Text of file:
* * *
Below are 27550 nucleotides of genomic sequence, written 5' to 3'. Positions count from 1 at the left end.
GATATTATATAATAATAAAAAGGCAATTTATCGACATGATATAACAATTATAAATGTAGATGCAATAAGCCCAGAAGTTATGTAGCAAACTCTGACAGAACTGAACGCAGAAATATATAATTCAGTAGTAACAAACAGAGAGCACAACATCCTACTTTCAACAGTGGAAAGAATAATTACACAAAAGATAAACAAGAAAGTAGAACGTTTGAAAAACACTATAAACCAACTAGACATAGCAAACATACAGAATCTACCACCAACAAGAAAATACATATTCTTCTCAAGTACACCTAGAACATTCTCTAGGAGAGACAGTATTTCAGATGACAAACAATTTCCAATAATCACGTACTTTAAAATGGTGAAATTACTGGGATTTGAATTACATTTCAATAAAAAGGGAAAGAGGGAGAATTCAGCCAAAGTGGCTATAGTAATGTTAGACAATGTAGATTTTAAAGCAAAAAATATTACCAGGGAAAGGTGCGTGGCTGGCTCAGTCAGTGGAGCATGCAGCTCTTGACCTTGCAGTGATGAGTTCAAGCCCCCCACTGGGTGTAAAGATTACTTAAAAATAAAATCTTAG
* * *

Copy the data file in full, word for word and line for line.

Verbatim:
Below are 27550 nucleotides of genomic sequence, written 5' to 3'. Positions count from 1 at the left end.
GATATTATATAATAATAAAAAGGCAATTTATCGACATGATATAACAATTATAAATGTAGATGCAATAAGCCCAGAAGTTATGTAGCAAACTCTGACAGAACTGAACGCAGAAATATATAATTCAGTAGTAACAAACAGAGAGCACAACATCCTACTTTCAACAGTGGAAAGAATAATTACACAAAAGATAAACAAGAAAGTAGAACGTTTGAAAAACACTATAAACCAACTAGACATAGCAAACATACAGAATCTACCACCAACAAGAAAATACATATTCTTCTCAAGTACACCTAGAACATTCTCTAGGAGAGACAGTATTTCAGATGACAAACAATTTCCAATAATCACGTACTTTAAAATGGTGAAATTACTGGGATTTGAATTACATTTCAATAAAAAGGGAAAGAGGGAGAATTCAGCCAAAGTGGCTATAGTAATGTTAGACAATGTAGATTTTAAAGCAAAAAATATTACCAGGGAAAGGTGCGTGGCTGGCTCAGTCAGTGGAGCATGCAGCTCTTGACCTTGCAGTGATGAGTTCAAGCCCCCCACTGGGTGTAAAGATTACTTAAAAATAAAATCTTAG